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Thread: have "accidents" changed the course of history?

  1. #1 have "accidents" changed the course of history? 
    Forum Bachelors Degree charles brough's Avatar
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    It seems to me that history is merely cause and effect. Considering that, then "accidents" also result from cause and effect. I know that "bad luck" and "accidents" do not cause themselves. When you take risks and do not have a back up, you eventually have an "accident" or "bad luck".

    Suppose you are an ancient leader and your army is advancing on the enemy. Suddenly, your horse stands up and throws you to the ground. You crack your head and cannot get up. Your army looses will, retreats and is routed.

    Did it all happen because of the horse? No, your army did not have the will to fight but followed unwillingly and saw your fall as an excuse to get the hell out of there! Many could not run fast enough and were slaughtered.

    To me, that is the way it works. What do you think?

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  3. #2  
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    along this line i have wondered how many future geniuses have been aborted, prematurely died or taken a wrong path. if FDR had not died would the war be over, if Lincoln, not shot would history be what it is or if John John had not died, would he have been the president.

    i have tried to understand the pre-destined theories for people in regards to pre and post life, but their seems to be no link...


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    Forum Bachelors Degree charles brough's Avatar
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    Myself, I don't think that way because if everything occurs only because of cause and effect, then it is impossible for anything to have happened in the past other than the what did happen.

    This determinism seems to bother people, but since we are never able to know all or even much of the cause and effect involved in everything or anything, we have no feeling of things being pre-determined.

    If there really was an omnipotent intelligent design running the universe, it would certainly know EVERYTHING and, hence, be able to predict exactly everything that will occur in the future.

    But, there is no such thing and even if there was, he would not be able to pass all that information on to us. We have no way to handle infinite knowledge. We are, after all, finite.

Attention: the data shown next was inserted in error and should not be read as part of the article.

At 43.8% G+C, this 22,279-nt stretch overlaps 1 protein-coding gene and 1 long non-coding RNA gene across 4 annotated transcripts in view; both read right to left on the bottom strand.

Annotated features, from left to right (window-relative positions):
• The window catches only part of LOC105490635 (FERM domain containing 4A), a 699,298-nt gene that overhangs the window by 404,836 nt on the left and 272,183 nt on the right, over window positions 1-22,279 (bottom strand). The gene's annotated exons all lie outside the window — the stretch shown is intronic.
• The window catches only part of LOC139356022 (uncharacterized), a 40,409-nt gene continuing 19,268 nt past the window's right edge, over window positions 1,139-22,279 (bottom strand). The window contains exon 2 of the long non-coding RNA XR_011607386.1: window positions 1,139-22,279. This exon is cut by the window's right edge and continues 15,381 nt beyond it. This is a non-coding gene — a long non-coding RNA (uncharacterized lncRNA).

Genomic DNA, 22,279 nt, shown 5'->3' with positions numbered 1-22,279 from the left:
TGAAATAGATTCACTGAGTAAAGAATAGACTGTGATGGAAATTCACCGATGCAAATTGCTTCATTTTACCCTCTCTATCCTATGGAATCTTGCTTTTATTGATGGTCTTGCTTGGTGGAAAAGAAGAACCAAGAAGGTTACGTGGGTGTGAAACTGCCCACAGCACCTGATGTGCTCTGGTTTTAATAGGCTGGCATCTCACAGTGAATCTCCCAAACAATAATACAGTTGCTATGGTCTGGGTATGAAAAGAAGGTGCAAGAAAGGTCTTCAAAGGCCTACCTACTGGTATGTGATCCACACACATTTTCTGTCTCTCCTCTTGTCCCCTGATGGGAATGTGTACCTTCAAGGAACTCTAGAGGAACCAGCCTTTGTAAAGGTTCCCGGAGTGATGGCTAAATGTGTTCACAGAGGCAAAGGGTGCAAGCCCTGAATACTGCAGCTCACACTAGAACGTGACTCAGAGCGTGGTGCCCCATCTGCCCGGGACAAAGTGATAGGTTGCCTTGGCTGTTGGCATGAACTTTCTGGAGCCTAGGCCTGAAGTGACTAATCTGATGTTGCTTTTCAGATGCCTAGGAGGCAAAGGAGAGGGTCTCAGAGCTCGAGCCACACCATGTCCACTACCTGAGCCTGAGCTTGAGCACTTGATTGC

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    Forum Cosmic Wizard icewendigo's Avatar
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    A lot of events result from accidental situations that have affected history.

    Most Accidents have a greater impact on a smaller scale (our human perspective) and a more nuanced impact on a greater scale(history would be different but there might sometimes be trends or similarities emerging from alternate histories, if one person did not discover X someone else might discover it a few decades later). If one accident seldom has a great impact overall the cumulation of accidents probably has a greater impact on history.

    There are also some rare single accidents that can change everything (large asteroid impact, nuclear war)
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    Quote Originally Posted by icewendigo
    A lot of events result from accidental situations that have affected history.

    Most Accidents have a greater impact on a smaller scale (our human perspective) and a more nuanced impact on a greater scale(history would be different but there might sometimes be trends or similarities emerging from alternate histories, if one person did not discover X someone else might discover it a few decades later). If one accident seldom has a great impact overall the cumulation of accidents probably has a greater impact on history.

    There are also some rare single accidents that can change everything (large asteroid impact, nuclear war)
    -true alot of inventions were formed by accident, like synthetic rubber i "think"
    -i dunno if chernoble would count, it was an accident that changed the way people conduct safety in plants, in my opinion
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    There was a very funny British show on a couple of years ago called Red Dwarf. In one of the episodes, they (four of them) go back in time, they appear in a room in America 1963, as one of them picks something off of the floor he accidentally nudges someone out of a window, this person turns out to be Lee Harvey Oswald. They then go forward in time to discover that it has ruined America. In the story Kennedy lives, he is eventually blackmailed by the mafia (it had something to do with his womanising), communism takes over the world, there was no space race, every think we take for granted today has changed. So (long story) they needed to take JFG back in time to shoot himself, for the long term good.
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    "Fact": Most insanely innovative inventions have been discovered by accident. This is the only reason humans have them, they're damn lucky.
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    Forum Senior anand_kapadia's Avatar
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    Suppose you are an ancient leader and your army is advancing on the enemy. Suddenly, your horse stands up and throws you to the ground. You crack your head and cannot get up. Your army looses will, retreats and is routed.
    I have never heard such accident in the past.
    Their horses are trained to the best.
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    Forum Ph.D. Nevyn's Avatar
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    it's a hypothetical, the idea that accidents have changed the course of history is nothing new. During WWI Hitler was a messenger boy for the germans and the troop he was with got shelled, he was the only one that survived and went on too start WWII
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    There are many notable disasters in history which have clearly influenced thinking afterwards, and, by improving safety could have saved the lives of people who's descendants are yet to be born and make their contribution to society.

    Disasters have also cost lives, it is possible that a second Einstein never made it through childhood (or was even conceived) as a result of some fatal accident.